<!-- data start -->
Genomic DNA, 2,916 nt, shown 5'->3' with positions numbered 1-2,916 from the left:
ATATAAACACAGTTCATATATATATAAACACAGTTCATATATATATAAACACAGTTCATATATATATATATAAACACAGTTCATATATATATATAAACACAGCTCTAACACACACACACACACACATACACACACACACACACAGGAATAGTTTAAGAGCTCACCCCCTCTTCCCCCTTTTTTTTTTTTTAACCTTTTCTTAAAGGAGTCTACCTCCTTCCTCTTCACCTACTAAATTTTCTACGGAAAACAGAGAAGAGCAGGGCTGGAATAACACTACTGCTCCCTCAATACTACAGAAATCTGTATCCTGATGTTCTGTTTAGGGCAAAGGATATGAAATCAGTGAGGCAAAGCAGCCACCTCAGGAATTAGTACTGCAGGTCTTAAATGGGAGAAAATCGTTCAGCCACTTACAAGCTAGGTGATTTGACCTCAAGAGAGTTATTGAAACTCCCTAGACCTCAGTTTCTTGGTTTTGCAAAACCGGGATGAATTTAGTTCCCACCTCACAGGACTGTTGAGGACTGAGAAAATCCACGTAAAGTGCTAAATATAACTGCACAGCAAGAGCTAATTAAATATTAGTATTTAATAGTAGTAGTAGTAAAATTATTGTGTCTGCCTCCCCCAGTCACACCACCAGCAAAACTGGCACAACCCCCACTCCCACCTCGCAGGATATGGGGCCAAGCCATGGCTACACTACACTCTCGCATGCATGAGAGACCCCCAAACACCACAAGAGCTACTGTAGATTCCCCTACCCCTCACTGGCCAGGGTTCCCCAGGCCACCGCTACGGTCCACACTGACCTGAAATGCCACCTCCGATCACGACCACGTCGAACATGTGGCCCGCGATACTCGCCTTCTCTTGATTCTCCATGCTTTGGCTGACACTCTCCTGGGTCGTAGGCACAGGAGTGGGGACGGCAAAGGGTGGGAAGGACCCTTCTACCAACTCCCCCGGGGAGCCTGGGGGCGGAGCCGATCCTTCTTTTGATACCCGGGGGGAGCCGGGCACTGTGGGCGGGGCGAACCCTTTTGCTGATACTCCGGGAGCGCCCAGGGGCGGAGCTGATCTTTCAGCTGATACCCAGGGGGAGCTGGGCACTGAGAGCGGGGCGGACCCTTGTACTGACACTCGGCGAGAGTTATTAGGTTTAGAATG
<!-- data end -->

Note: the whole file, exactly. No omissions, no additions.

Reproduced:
Genomic DNA, 2,916 nt, shown 5'->3' with positions numbered 1-2,916 from the left:
ATATAAACACAGTTCATATATATATAAACACAGTTCATATATATATAAACACAGTTCATATATATATATATAAACACAGTTCATATATATATATAAACACAGCTCTAACACACACACACACACACATACACACACACACACACAGGAATAGTTTAAGAGCTCACCCCCTCTTCCCCCTTTTTTTTTTTTTAACCTTTTCTTAAAGGAGTCTACCTCCTTCCTCTTCACCTACTAAATTTTCTACGGAAAACAGAGAAGAGCAGGGCTGGAATAACACTACTGCTCCCTCAATACTACAGAAATCTGTATCCTGATGTTCTGTTTAGGGCAAAGGATATGAAATCAGTGAGGCAAAGCAGCCACCTCAGGAATTAGTACTGCAGGTCTTAAATGGGAGAAAATCGTTCAGCCACTTACAAGCTAGGTGATTTGACCTCAAGAGAGTTATTGAAACTCCCTAGACCTCAGTTTCTTGGTTTTGCAAAACCGGGATGAATTTAGTTCCCACCTCACAGGACTGTTGAGGACTGAGAAAATCCACGTAAAGTGCTAAATATAACTGCACAGCAAGAGCTAATTAAATATTAGTATTTAATAGTAGTAGTAGTAAAATTATTGTGTCTGCCTCCCCCAGTCACACCACCAGCAAAACTGGCACAACCCCCACTCCCACCTCGCAGGATATGGGGCCAAGCCATGGCTACACTACACTCTCGCATGCATGAGAGACCCCCAAACACCACAAGAGCTACTGTAGATTCCCCTACCCCTCACTGGCCAGGGTTCCCCAGGCCACCGCTACGGTCCACACTGACCTGAAATGCCACCTCCGATCACGACCACGTCGAACATGTGGCCCGCGATACTCGCCTTCTCTTGATTCTCCATGCTTTGGCTGACACTCTCCTGGGTCGTAGGCACAGGAGTGGGGACGGCAAAGGGTGGGAAGGACCCTTCTACCAACTCCCCCGGGGAGCCTGGGGGCGGAGCCGATCCTTCTTTTGATACCCGGGGGGAGCCGGGCACTGTGGGCGGGGCGAACCCTTTTGCTGATACTCCGGGAGCGCCCAGGGGCGGAGCTGATCTTTCAGCTGATACCCAGGGGGAGCTGGGCACTGAGAGCGGGGCGGACCCTTGTACTGACACTCGGCGAGAGTTATTAGGTTTAGAATG